It just being in that apartment complex and having those flights of stairs that is going to cause the issues...automatically rules out using a hoist or dolly. If you seperate the tank from the cabinet and drain at least 50% of the water...and have a strong friend, I think you should be able to do it. Keeping the tank completely full and/or in the cabinet just isn't going to happen.
 

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I've had to move my 55 gallon a couple times and I've found this to be the easiest method.

1. Get a couple 5 gallon buckets with bait bucket lids. These will have a lid in the center, will usually have small holes around the center lid and one larger hold on one side for an air hose. Get a small battery powered aerator for each bucket. If you have a sports store with fishing equipment nearby, they should have these items. Just don't use a Rubbermaid container. Don't ask me how I know this.

2. When it comes time to move the aquarium, start by filling each bucket needed approximately 2/3 of the way with water from your tank. Then, start catching fish and transferring them to the buckets. Be sure not to overcrowd them, but keeping the same species and similar type fish together seems to help. Turn on the aerators and set them aside. The fish will be the last to be loaded and first to be unloaded, so keep this in mind when loading your vehicle.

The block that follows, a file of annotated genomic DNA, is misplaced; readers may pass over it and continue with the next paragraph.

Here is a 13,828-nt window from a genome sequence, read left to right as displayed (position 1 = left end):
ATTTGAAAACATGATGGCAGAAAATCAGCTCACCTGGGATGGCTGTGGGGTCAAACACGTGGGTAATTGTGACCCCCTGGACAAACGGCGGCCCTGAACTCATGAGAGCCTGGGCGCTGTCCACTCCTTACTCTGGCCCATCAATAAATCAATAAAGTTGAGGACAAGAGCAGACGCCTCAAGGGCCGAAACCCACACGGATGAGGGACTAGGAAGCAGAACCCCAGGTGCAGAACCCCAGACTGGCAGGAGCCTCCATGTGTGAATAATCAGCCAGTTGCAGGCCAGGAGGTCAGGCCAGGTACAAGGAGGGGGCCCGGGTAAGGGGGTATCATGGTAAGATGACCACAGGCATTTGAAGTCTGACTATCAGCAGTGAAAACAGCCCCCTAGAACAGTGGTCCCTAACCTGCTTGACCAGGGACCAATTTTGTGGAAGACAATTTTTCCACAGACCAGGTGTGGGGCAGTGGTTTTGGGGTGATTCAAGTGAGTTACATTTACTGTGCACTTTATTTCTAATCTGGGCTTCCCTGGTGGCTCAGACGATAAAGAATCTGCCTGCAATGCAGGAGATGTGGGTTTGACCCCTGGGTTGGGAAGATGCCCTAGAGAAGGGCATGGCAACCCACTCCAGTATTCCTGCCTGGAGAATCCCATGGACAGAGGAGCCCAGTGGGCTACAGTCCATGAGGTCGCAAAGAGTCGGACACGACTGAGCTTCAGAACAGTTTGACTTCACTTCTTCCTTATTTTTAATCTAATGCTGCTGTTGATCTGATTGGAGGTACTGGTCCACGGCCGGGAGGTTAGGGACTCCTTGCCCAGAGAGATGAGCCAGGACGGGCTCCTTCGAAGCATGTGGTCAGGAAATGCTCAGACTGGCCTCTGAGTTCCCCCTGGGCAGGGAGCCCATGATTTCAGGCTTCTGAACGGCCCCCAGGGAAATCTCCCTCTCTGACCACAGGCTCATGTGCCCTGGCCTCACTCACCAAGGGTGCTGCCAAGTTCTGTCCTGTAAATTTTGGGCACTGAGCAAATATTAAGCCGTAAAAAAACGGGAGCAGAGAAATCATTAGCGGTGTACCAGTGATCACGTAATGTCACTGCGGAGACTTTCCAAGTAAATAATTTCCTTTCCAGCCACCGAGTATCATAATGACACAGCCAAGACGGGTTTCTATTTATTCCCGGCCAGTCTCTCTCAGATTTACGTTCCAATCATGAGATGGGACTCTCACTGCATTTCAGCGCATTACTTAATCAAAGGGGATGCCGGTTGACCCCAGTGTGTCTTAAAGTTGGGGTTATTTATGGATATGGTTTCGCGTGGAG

3. Take out any heavy rocks, logs or other large pieces.

4. Remove filter and any other electrical items like a heater. Drain enough water out of the filter so it can be easily moved, but keep some water in it to keep your bacteria alive during the move.

5. Drain as much water as possible. The substrate and any remaining water is still going to be pretty heavy. It will also help by doing the least amount of disturbance to the substrate.

6. Make the move once everything is loaded up. When you get to the next destination, start by removing the buckets with the fish. Then, set up the aquarium pretty much like it was new.

I've yet to have a fish die on me using this method. Though it's not absolutely necessary, I think keeping the water the fish are in aerated keeps them healthier during the move by stressing them a little bit less.
 

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I once moved a 30 gallon tank with 20+ cichlids 400 miles (in winter) w/o problems.

I'd tear the tank down completely. Put the fish, filter media, and substrate in buckets of the tank water. If it's only 30 minutes you don't need to worry about an airstone or heater.

Just because someone here was able to move a tank w/ water and substrate in it w/o a problem doesn't mean you'll have the same luck. IMO, it's well worth the piece of mind to tear everything down and move the tank empty than it is to move it with any amount of significant weight (esp water which will obviously move and shift the stress points).

Tanks are designed to sit on a level surface and hold water. It doesn't mean they will fail when put in another circumstance, but do you really want to risk 46 gallons of water letting loose?

I wouldn't.